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100th Anniversary of the Migratory Bird Treaty Act

By Andy McCormick

You will be hearing a lot about the Migratory Bird Treaty Act (MBTA) in 2018, because it marks the 100th anniversary of its passage in 1918. It is estimated that the act has saved the lives of millions of birds. There is also a threat to the act from the Trump administration which wants to weaken the “incidental take” provision of the law. This would allow industry to kill birds in the course of their work and not face a penalty.


The Basics of the Law

According to the U.S. Fish and Wildlife Service, “The MBTA provides that it is unlawful to pursue, hunt, take, capture, kill, possess, sell, purchase, barter, import, export, or transport any migratory bird, or any part, nest, or egg or any such bird, unless authorized under a permit issued by the Secretary of the Interior. Some regulatory exceptions apply. Take is defined in regulations as: ‘pursue, hunt, shoot, wound, kill, trap, capture, or collect, or attempt to pursue, hunt, shoot, wound, kill, trap, capture, or collect’ ” (Audubon Policy Office).  It is a very comprehensive law.

The original law was an agreement with Great Britain, on behalf of Canada, and covered migratory birds in North America. In 1936 the law was amended to include an agreement between the U.S. and Mexico. Another amendment in 1974 included the agreement between the U.S. and Japan, and in 1978 an agreement with Russia (then the Soviet Union) was added. These improvements in the law also specified that these countries would work together “to protect identified ecosystems of special importance to migratory birds against pollution, detrimental alterations, and other environmental degradations.”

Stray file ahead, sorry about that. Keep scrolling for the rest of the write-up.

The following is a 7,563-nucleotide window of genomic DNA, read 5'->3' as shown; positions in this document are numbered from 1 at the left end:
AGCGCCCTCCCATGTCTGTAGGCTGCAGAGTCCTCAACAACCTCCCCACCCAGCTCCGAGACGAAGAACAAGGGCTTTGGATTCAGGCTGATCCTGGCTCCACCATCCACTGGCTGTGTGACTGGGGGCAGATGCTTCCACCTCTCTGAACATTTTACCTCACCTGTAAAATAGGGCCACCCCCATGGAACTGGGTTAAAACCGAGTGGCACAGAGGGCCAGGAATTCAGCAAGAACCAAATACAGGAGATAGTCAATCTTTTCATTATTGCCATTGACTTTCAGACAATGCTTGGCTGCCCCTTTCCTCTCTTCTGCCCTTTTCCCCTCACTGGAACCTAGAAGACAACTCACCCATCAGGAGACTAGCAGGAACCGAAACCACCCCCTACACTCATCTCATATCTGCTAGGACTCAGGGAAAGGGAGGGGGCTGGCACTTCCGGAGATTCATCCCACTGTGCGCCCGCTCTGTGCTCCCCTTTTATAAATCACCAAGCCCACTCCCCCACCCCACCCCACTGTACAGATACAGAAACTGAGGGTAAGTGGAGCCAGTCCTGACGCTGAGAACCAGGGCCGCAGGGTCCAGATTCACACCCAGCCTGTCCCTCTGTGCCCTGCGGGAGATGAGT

What Energy Companies Want

Rep. Liz Cheney has proposed an amendment to the SECURE American Energy Act which “would end enforcement of any incidental take, which means that oil companies and other industries would no longer be held responsible for bird deaths resulting from their activities” (Audubon Policy Office).

Take Action

The National Audubon Society is campaigning against this amendment. You can go to their website at and click on the button to Stop the Bird Killer Amendment.

National Audubon was instrumental in the passage of the MBTA in 1918, and it stopped the trade in egret plumes and migratory birds. It most likely prevented the extinction of the Snowy Egret. The law needs to remain strong and we in Audubon have a special responsibility to see that it does. Please contact your Congressperson to tell them to vote against this amendment.

Trumpeter Swans, by Mick Thompson

Photo: Trumpeter Swans, by Mick Thompson.

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